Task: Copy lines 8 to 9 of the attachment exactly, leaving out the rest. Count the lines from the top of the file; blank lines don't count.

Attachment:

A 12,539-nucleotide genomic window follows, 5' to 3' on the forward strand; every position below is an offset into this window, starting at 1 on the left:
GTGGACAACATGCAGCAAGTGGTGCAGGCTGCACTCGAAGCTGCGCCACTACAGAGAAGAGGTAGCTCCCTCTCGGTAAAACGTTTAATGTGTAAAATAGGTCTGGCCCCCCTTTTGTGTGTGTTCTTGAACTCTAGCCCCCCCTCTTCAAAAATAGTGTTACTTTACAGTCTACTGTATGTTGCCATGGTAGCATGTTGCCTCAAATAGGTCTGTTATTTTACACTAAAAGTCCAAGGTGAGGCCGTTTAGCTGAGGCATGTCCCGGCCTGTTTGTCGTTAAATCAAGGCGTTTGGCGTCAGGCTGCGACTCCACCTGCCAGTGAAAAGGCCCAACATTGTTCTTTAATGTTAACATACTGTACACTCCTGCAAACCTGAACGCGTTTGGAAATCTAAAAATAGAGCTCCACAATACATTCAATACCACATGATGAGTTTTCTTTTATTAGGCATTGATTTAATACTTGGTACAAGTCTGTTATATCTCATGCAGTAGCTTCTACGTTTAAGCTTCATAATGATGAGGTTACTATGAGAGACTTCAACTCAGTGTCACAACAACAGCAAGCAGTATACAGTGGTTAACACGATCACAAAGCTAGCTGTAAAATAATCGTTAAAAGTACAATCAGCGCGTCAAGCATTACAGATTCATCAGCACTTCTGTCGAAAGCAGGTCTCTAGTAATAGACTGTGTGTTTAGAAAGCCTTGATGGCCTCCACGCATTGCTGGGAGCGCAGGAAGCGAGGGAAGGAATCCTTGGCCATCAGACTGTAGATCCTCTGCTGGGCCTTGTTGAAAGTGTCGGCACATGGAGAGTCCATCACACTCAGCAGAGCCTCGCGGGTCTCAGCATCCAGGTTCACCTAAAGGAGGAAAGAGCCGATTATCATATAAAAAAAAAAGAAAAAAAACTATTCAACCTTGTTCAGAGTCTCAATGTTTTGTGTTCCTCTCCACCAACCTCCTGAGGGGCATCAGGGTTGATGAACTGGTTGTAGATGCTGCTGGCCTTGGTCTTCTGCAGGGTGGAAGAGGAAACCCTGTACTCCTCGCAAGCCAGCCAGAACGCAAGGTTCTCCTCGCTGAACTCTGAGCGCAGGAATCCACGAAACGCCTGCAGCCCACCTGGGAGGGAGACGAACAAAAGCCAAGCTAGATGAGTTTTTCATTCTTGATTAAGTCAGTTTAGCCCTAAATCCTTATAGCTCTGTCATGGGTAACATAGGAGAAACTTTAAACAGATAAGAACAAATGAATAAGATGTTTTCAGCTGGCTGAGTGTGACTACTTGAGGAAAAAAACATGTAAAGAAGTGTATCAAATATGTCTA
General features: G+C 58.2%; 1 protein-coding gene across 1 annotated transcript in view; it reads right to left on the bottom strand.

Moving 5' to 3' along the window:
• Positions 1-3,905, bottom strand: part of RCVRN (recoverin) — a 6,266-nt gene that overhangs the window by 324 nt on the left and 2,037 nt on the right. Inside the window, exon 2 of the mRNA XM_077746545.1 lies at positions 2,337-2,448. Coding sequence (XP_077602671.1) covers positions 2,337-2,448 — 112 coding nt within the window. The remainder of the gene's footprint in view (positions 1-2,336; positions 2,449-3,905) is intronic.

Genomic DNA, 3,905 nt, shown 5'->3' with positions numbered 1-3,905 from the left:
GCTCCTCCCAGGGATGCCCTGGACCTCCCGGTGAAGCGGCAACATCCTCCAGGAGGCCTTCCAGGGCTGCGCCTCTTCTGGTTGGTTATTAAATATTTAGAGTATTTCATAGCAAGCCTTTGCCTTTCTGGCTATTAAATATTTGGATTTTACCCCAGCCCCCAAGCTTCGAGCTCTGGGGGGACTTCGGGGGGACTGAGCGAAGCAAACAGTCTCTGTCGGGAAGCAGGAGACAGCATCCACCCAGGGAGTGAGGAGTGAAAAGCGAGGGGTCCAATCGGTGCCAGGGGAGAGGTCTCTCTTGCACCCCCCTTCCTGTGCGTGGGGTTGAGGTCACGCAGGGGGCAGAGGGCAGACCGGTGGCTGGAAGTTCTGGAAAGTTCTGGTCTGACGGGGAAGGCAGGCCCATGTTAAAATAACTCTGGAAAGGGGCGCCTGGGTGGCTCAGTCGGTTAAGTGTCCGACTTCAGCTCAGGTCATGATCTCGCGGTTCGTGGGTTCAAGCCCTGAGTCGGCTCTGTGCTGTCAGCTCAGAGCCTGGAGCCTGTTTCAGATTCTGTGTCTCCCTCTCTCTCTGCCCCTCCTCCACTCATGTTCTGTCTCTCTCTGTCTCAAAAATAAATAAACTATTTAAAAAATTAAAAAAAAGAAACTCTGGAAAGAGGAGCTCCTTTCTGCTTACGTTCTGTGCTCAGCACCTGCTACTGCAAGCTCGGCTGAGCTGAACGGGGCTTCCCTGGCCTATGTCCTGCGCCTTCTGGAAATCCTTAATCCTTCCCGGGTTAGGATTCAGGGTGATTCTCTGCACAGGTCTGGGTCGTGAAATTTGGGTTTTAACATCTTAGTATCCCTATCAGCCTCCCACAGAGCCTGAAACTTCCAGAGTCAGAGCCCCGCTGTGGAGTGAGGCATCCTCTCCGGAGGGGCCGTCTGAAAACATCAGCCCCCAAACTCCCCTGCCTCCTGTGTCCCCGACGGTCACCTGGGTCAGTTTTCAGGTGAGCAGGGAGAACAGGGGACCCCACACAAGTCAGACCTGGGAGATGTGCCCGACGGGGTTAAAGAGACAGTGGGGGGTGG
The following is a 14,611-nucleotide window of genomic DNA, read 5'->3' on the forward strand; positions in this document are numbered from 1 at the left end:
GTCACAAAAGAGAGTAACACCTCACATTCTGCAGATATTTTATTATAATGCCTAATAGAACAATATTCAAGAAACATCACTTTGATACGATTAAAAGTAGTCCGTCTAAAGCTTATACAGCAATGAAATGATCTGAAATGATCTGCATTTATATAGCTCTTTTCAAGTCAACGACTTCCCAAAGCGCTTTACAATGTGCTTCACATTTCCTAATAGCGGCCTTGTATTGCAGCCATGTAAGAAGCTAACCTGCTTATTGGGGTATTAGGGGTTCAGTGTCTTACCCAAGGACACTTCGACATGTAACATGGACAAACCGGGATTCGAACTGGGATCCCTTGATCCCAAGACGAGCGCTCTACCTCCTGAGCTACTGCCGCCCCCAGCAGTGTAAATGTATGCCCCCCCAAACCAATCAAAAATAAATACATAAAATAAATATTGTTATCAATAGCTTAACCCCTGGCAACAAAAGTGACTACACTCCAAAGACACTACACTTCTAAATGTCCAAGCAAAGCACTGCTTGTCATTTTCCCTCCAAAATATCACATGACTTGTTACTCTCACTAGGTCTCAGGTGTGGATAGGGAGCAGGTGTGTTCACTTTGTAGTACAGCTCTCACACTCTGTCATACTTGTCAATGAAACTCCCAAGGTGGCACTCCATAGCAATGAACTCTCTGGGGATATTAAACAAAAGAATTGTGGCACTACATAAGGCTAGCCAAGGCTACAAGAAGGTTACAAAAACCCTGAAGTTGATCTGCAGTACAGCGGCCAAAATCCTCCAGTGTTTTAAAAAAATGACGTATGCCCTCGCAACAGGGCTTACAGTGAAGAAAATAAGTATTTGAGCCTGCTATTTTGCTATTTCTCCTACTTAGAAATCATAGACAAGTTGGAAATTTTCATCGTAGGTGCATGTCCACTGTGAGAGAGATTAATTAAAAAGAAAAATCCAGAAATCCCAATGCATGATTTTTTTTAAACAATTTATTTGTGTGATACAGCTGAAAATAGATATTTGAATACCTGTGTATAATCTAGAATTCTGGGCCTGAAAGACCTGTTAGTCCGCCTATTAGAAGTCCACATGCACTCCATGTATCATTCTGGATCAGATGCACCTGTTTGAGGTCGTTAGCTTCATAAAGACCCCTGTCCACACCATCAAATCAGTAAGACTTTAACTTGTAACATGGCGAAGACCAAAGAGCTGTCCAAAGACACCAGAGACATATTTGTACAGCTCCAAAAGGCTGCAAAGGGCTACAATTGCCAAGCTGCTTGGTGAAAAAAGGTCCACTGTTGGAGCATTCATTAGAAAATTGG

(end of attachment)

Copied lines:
The following is a 14,611-nucleotide window of genomic DNA, read 5'->3' on the forward strand; positions in this document are numbered from 1 at the left end:
GTCACAAAAGAGAGTAACACCTCACATTCTGCAGATATTTTATTATAATGCCTAATAGAACAATATTCAAGAAACATCACTTTGATACGATTAAAAGTAGTCCGTCTAAAGCTTATACAGCAATGAAATGATCTGAAATGATCTGCATTTATATAGCTCTTTTCAAGTCAACGACTTCCCAAAGCGCTTTACAATGTGCTTCACATTTCCTAATAGCGGCCTTGTATTGCAGCCATGTAAGAAGCTAACCTGCTTATTGGGGTATTAGGGGTTCAGTGTCTTACCCAAGGACACTTCGACATGTAACATGGACAAACCGGGATTCGAACTGGGATCCCTTGATCCCAAGACGAGCGCTCTACCTCCTGAGCTACTGCCGCCCCCAGCAGTGTAAATGTATGCCCCCCCAAACCAATCAAAAATAAATACATAAAATAAATATTGTTATCAATAGCTTAACCCCTGGCAACAAAAGTGACTACACTCCAAAGACACTACACTTCTAAATGTCCAAGCAAAGCACTGCTTGTCATTTTCCCTCCAAAATATCACATGACTTGTTACTCTCACTAGGTCTCAGGTGTGGATAGGGAGCAGGTGTGTTCACTTTGTAGTACAGCTCTCACACTCTGTCATACTTGTCAATGAAACTCCCAAGGTGGCACTCCATAGCAATGAACTCTCTGGGGATATTAAACAAAAGAATTGTGGCACTACATAAGGCTAGCCAAGGCTACAAGAAGGTTACAAAAACCCTGAAGTTGATCTGCAGTACAGCGGCCAAAATCCTCCAGTGTTTTAAAAAAATGACGTATGCCCTCGCAACAGGGCTTACAGTGAAGAAAATAAGTATTTGAGCCTGCTATTTTGCTATTTCTCCTACTTAGAAATCATAGACAAGTTGGAAATTTTCATCGTAGGTGCATGTCCACTGTGAGAGAGATTAATTAAAAAGAAAAATCCAGAAATCCCAATGCATGATTTTTTTTAAACAATTTATTTGTGTGATACAGCTGAAAATAGATATTTGAATACCTGTGTATAATCTAGAATTCTGGGCCTGAAAGACCTGTTAGTCCGCCTATTAGAAGTCCACATGCACTCCATGTATCATTCTGGATCAGATGCACCTGTTTGAGGTCGTTAGCTTCATAAAGACCCCTGTCCACACCATCAAATCAGTAAGACTTTAACTTGTAACATGGCGAAGACCAAAGAGCTGTCCAAAGACACCAGAGACATATTTGTACAGCTCCAAAAGGCTGCAAAGGGCTACAATTGCCAAGCTGCTTGGTGAAAAAAGGTCCACTGTTGGAGCATTCATTAGAAAATTGG